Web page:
“Soil sciences was a promising area when I entered (the field) in the late 1960s and remains just so and not popular as we get into the 2020s. But the bestowing of the World Food Prize for my work is a clear recognition of its crucial role in agriculture,” says Rattan Lal, winner of the 2020 award.
In a way, the $250,000-award, considered the Nobel Prize for Agriculture, is the crowning glory for the 75-year-old Indian-American soil scientist, who hails from Haryana. It follows the prestigious World Agriculture Prize (2019) and the Japan Prize (2018) for Soil Technology. Lal, a Distinguished University Professor of Soil Science and founding Director of the Carbon Management and Sequestration Center at the Ohio State University (OSU), has already created an endowment at the university. Very soon, he intends to start another with the WFP money. The entire focus will be on promoting soil science, he says in an interview.
According to him, the challenges facing agriculture are the impact of climate change, shrinking and degrading land, and falling productivity. In addition, we will have to feed 1.5 billion Indians, 1.6 billion Chinese and an estimated global population of 9.8 billion by 2050 without increasing land, water and chemical inputs.
Says Lal: “We use more land, water and fertilisers than required now. We have to decrease and not increase all these.” For example, the land under cereal crops should be reduced to 500 million hectare from the present 700 million hectare. Water used for irrigation has to be brought down by a third. This is possible through drip irrigation. Use of fertilisers and pesticides should be reduced by improving soil health — all these while ensuring higher productivity and making agricultural practices nature-friendly.
Referring to India, especially Punjab, Haryana and Uttar Pradesh, Lal favours a halt to the practice of burning stubble or crop residue. He also wants urgent measures to be taken in the fertile regions of Andhra Pradesh, Tamil Nadu, Bihar and West Bengal to address the issue of nutritional deficiency and degradation of soil.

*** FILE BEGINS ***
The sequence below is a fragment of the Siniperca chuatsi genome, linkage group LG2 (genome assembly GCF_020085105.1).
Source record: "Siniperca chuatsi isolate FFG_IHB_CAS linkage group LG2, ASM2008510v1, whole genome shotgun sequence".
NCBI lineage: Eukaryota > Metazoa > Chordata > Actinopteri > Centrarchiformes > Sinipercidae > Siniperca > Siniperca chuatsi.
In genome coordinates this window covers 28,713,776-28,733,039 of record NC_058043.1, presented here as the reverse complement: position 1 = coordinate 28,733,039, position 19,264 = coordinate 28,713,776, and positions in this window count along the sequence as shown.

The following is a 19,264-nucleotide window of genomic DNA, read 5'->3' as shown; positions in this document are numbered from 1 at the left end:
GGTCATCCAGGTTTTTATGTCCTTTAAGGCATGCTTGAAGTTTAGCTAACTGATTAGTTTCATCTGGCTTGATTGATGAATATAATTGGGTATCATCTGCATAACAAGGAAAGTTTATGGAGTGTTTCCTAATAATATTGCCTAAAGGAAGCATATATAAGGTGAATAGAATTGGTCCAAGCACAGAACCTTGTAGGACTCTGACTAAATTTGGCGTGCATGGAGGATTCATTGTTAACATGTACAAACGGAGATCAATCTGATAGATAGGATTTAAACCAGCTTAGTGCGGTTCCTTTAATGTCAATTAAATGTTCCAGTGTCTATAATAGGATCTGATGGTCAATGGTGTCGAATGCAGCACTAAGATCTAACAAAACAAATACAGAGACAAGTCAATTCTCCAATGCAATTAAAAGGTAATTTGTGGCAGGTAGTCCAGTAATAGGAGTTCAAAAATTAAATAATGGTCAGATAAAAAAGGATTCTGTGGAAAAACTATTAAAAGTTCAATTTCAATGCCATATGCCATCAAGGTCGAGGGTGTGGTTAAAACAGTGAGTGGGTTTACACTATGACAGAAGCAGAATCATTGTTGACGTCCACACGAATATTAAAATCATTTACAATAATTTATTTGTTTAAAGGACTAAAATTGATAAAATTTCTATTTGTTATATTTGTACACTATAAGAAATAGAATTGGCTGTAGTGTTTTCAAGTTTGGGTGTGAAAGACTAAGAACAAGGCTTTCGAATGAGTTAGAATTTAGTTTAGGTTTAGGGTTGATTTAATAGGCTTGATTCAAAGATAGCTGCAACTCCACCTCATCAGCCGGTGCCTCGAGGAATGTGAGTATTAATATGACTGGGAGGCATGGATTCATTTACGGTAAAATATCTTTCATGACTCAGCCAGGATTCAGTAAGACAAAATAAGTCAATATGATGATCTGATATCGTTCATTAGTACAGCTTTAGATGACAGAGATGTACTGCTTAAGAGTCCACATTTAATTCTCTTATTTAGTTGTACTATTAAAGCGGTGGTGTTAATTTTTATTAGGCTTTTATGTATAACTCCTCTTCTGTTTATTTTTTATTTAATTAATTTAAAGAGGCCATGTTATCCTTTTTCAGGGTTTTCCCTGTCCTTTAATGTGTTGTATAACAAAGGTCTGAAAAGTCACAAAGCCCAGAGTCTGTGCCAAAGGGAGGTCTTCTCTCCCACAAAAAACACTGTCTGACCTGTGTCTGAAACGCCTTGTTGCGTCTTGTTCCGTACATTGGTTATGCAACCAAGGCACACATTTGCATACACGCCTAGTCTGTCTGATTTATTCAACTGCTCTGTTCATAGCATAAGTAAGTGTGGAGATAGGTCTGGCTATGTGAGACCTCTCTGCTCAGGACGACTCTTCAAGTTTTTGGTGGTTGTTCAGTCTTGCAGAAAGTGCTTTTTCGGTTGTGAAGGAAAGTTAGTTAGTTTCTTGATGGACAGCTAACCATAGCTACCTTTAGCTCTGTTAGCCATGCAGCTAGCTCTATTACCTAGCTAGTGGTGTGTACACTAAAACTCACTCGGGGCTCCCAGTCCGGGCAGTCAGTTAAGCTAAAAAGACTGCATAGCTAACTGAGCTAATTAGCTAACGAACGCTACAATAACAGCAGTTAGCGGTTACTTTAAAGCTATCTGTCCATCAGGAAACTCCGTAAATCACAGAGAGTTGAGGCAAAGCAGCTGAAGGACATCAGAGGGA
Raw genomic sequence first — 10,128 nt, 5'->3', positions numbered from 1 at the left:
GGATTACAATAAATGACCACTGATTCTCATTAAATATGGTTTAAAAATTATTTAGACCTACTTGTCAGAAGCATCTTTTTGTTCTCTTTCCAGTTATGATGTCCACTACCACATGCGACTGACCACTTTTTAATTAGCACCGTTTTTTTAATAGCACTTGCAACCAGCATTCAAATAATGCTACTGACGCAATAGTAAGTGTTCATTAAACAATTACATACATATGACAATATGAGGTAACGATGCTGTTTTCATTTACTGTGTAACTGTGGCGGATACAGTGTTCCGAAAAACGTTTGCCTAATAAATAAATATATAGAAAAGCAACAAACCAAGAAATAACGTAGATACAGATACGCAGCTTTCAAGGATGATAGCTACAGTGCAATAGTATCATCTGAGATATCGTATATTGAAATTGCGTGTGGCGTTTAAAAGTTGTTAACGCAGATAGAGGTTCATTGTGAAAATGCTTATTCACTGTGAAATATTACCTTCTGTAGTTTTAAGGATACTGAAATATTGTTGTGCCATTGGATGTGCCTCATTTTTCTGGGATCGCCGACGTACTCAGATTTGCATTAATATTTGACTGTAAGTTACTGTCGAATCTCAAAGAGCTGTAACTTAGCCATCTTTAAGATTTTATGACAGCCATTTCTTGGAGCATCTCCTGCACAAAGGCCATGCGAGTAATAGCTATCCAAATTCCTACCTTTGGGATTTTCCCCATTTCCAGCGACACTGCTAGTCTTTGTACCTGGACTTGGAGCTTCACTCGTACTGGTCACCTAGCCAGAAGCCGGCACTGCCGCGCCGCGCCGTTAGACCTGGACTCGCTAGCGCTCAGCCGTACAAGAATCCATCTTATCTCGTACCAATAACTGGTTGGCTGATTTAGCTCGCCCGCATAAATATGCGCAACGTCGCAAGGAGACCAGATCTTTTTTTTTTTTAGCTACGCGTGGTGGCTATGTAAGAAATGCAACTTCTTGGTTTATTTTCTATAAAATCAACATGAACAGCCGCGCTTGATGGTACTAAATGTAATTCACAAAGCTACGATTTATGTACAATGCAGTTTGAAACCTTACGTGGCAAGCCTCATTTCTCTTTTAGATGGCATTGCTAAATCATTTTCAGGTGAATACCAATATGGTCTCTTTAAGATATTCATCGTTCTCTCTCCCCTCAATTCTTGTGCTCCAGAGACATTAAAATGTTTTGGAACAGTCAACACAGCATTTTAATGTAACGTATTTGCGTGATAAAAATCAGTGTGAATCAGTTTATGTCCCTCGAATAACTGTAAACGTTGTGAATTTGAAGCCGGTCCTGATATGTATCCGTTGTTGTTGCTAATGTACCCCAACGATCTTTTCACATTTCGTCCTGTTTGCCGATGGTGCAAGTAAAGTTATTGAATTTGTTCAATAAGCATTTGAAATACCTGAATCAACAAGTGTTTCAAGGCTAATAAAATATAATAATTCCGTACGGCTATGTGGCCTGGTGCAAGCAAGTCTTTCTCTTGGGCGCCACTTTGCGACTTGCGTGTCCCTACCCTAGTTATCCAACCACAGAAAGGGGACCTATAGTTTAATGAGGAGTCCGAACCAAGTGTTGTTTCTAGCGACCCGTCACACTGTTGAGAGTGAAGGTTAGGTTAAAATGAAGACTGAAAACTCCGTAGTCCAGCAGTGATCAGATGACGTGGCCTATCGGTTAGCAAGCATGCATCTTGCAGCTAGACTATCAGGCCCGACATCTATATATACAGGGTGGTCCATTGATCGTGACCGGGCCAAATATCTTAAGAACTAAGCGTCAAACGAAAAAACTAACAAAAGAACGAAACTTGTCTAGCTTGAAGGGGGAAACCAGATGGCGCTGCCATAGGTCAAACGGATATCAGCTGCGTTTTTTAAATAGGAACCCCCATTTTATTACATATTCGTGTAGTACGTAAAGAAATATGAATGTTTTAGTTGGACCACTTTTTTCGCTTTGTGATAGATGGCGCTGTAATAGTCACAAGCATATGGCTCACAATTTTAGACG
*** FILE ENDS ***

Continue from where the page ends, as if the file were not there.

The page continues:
More than 100 million hectare or a third of the total cultivated area in India is degraded due to erosion, salinity and brick making. Indian soils are deficient in all of the 17 micronutrients. The government has to take urgent policy steps to reverse this and improve soil health. Soil restoration will not happen overnight and will take over a decade, he says.
On Green Revolution
Lal feels that his winning the award is not only a recognition of the 700 million small farmers across the globe but also the soil-centric approach of the Green Revolution. “ It was a miracle... a Godsend, as production quadrupled. We had the PL-480 from the US and with it weeds too. But it was seed-centric.”
After a decade at least, a shift towards soil health and improvement should have happened. It has not changed much even now. The heady mix of seed-water-chemical in excess over decades has had a disastrous impact on soil health. India and developing nations must improve productivity and sustainability by improving both soil and environment. It’s no longer a question of either or, he asserts.
On corporate farming
Lal says the core issue is managing land well, be it a small farmer, a corporate or a farm cooperative. One solution is to wean away people from agriculture and towards industry, especially in India where 60 per cent are dependent on farming. Second is to reverse land fragmentation by some novel thinking.
On whether Indian agriculture needs a higher budget allocation or a change in mindset, Lal says more money, of course, is needed for research and education. But the question is how best it can be utilised. “We need a holistic approach to make agriculture more natural, resource-based and sustainable. For this, a certain mindset is needed,” he adds.